Supply and demand fundamentals drive oil prices. Things like OPEC+ production plans and US driving patterns matter the most — until they don’t. That’s when the wizardry of Wall Street takes over, giving prices a push up or down beyond what the physical fundamentals warrant.
The oil market is on the cusp of one of those moments.
For the last 18 months or so, bullish oil traders had been accumulating huge numbers of contracts that give them the right to buy crude at a particular price and time — call options, in the industry’s jargon. They’ve bought thousands of those contracts pegged to $100, $105, $110, $125 and even $150 a barrel. For many, they were akin to lottery tickets: a cheap way to bet on surging prices in the future.
At the height of the Covid pandemic, the contracts sold for almost nothing. With lockdowns in place and energy demand weak, the likelihood of oil prices surging to triple-digit levels looked freakish. A year ago, one could buy a $100-a-barrel call option for December 2022 for just 24 cents a barrel. Fast forward to today: That lottery ticket is worth $4.2 per barrel. There were even cheaper tickets: The December 2022 call option for $125 a barrel sold for as little a 9 cents a year ago. Today, it’s worth nearly 15 times more: $1.35 a barrel.
Despite the price surge, few are selling their call options just yet. Instead, many hedge funds and other large investors are patiently awaiting a much bigger prize: for oil prices to rise further so they can exercise their call options in full and enjoy the right to buy crude below its market price.
That’s when Wall Street comes to play, with the kind of frenzy that can be deeply addictive or terrifying depending on your tolerance for risk — or how you feel about speculation and commodity prices. It’ll also prod the White House, and every other government, already fretting about surging inflation, to panic because higher oil prices mean much higher gasoline prices.
The statistic Wall Street has its eye on is Brent crude, the global benchmark for oil prices. On Wednesday, it hit a seven-year high of $89.05 a barrel after a key pipeline from Iraq into Turkey was briefly halted following an explosion and fire. That increase has been mainly the result of supply and demand. Omicron hasn’t hit consumption as much as feared; meanwhile, OPEC+ is struggling to raise supply, with many countries, including giants like Russia, failing to add extra barrels in December. Oil inventories have continued to shrink throughout mid-January, defying expectations of an oversupplied market.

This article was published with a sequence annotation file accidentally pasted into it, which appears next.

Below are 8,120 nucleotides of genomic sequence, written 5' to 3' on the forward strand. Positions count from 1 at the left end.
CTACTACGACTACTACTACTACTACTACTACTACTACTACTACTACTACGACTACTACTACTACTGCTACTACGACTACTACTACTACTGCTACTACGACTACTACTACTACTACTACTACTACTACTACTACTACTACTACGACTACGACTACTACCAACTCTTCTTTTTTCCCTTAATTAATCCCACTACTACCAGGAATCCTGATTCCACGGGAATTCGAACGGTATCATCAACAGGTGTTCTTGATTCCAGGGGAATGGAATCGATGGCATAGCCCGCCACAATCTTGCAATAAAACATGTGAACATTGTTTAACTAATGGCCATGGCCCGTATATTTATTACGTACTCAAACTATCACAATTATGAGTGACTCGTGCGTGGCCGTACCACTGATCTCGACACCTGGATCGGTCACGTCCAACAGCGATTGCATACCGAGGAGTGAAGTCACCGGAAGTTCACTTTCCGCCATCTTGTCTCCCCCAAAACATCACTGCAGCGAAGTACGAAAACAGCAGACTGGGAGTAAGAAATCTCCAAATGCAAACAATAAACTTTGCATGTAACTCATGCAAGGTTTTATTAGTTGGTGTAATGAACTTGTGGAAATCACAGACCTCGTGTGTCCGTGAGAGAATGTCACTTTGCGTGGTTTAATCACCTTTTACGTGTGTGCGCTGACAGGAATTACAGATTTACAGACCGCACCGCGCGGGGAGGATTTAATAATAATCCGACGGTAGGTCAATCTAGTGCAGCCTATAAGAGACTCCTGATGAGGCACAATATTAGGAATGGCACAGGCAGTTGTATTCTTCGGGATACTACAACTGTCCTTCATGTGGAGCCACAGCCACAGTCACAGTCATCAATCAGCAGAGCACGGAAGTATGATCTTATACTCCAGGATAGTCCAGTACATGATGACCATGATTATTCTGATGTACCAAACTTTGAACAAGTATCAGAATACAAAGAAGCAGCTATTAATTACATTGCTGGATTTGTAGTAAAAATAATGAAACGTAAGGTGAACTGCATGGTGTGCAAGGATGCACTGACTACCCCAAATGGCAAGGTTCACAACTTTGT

At below $90 a barrel, the oil market has been dominated by the opposite of a call option — a put, which tends to encourage selling from some participants. But once the price hits $90 and higher, there’s a sea change in the put-to-call ratio because lots of the calls traders accumulated on the cheap will mature — with a concentration around the June and December contracts.
The wizardry of the options market then takes over.
As prices rise toward the value of the call options contracts, the banks that sold the lottery tickets will find themselves on the wrong side of a trade. They are, in all but name, short in a rising market. So they need to protect themselves, and the only way to do so is going long by buying futures. As they do, they risk creating a catch-22 situation: Oil prices rise, banks buy more futures, which trigger further price rises, which commands more buying. It is a situation called gamma, in the jargon of the options market. The oil market has faced similar conditions before, both to the upside and downside.
“If we break above $90 a barrel, things will probably get spicy,” says Thibaut Remoundos, founder of Commodities Trading Corporation Ltd., which advises oil consumers and producers on options strategies. “As we rise above $95 and higher, the options market is set up to be a strong tailwind for the bulls.”
Of course, Wall Street alone cannot move the market without strong fundamentals. It’s been the physical market that’s gotten prices this close to $90. And there may be a bit of a pause in February and March: It’s the time of year when some refiners undergo annual maintenance and crude demand drops. Prices may consolidate.
But then they’ll turn higher. By April, the physical oil market should be stronger while inventories remain very low, particularly when measured by the number of days of forward demand. On Wednesday, the International Energy Agency said that oil inventories in the world’s most industrialised countries have fallen to a seven-year low. “If demand continues to grow strongly or supply disappoints, the low level of stocks and shrinking spare capacity mean that oil markets could be in for another volatile year in 2022,” the IEA said on its monthly report. With that scenario, oil prices could rise to the level where the options market becomes the place where a lot of money is made.
Over the last month, the number of outstanding contracts, or open interest, for the Brent $100-a-barrel call option for June 2022 has surged almost 140%, as traders bought more and more lottery tickets. And that’s just what’s visible on the exchange. In the opaque over-the-counter market, where traders change contracts among themselves directly, volumes could be much higher. If all the stars align, the oil traders, who have held onto their options patiently for months, may finally win the jackpot.